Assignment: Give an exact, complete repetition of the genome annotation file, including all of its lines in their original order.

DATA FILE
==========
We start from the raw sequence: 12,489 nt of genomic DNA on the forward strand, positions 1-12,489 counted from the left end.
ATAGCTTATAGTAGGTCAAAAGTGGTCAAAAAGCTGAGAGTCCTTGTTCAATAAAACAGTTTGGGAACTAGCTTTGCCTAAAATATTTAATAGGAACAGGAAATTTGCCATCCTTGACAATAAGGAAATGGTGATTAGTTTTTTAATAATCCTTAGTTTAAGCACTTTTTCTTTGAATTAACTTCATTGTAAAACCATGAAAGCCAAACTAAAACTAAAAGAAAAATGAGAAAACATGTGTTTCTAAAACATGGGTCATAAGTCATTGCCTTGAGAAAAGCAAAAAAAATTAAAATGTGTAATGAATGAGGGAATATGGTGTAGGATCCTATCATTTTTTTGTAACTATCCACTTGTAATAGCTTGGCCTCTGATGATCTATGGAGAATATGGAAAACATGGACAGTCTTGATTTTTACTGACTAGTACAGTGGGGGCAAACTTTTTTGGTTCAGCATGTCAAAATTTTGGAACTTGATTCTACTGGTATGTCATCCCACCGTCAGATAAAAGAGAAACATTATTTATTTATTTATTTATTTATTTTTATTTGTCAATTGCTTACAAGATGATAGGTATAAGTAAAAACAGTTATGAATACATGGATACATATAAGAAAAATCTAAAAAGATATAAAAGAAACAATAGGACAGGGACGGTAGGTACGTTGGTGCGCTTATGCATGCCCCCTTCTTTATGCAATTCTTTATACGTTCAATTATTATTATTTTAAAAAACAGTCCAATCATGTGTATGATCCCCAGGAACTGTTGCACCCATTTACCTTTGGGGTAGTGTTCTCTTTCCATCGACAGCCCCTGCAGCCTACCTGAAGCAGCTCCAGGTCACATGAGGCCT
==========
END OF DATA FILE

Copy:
We start from the raw sequence: 12,489 nt of genomic DNA on the forward strand, positions 1-12,489 counted from the left end.
ATAGCTTATAGTAGGTCAAAAGTGGTCAAAAAGCTGAGAGTCCTTGTTCAATAAAACAGTTTGGGAACTAGCTTTGCCTAAAATATTTAATAGGAACAGGAAATTTGCCATCCTTGACAATAAGGAAATGGTGATTAGTTTTTTAATAATCCTTAGTTTAAGCACTTTTTCTTTGAATTAACTTCATTGTAAAACCATGAAAGCCAAACTAAAACTAAAAGAAAAATGAGAAAACATGTGTTTCTAAAACATGGGTCATAAGTCATTGCCTTGAGAAAAGCAAAAAAAATTAAAATGTGTAATGAATGAGGGAATATGGTGTAGGATCCTATCATTTTTTTGTAACTATCCACTTGTAATAGCTTGGCCTCTGATGATCTATGGAGAATATGGAAAACATGGACAGTCTTGATTTTTACTGACTAGTACAGTGGGGGCAAACTTTTTTGGTTCAGCATGTCAAAATTTTGGAACTTGATTCTACTGGTATGTCATCCCACCGTCAGATAAAAGAGAAACATTATTTATTTATTTATTTATTTATTTTTATTTGTCAATTGCTTACAAGATGATAGGTATAAGTAAAAACAGTTATGAATACATGGATACATATAAGAAAAATCTAAAAAGATATAAAAGAAACAATAGGACAGGGACGGTAGGTACGTTGGTGCGCTTATGCATGCCCCCTTCTTTATGCAATTCTTTATACGTTCAATTATTATTATTTTAAAAAACAGTCCAATCATGTGTATGATCCCCAGGAACTGTTGCACCCATTTACCTTTGGGGTAGTGTTCTCTTTCCATCGACAGCCCCTGCAGCCTACCTGAAGCAGCTCCAGGTCACATGAGGCCT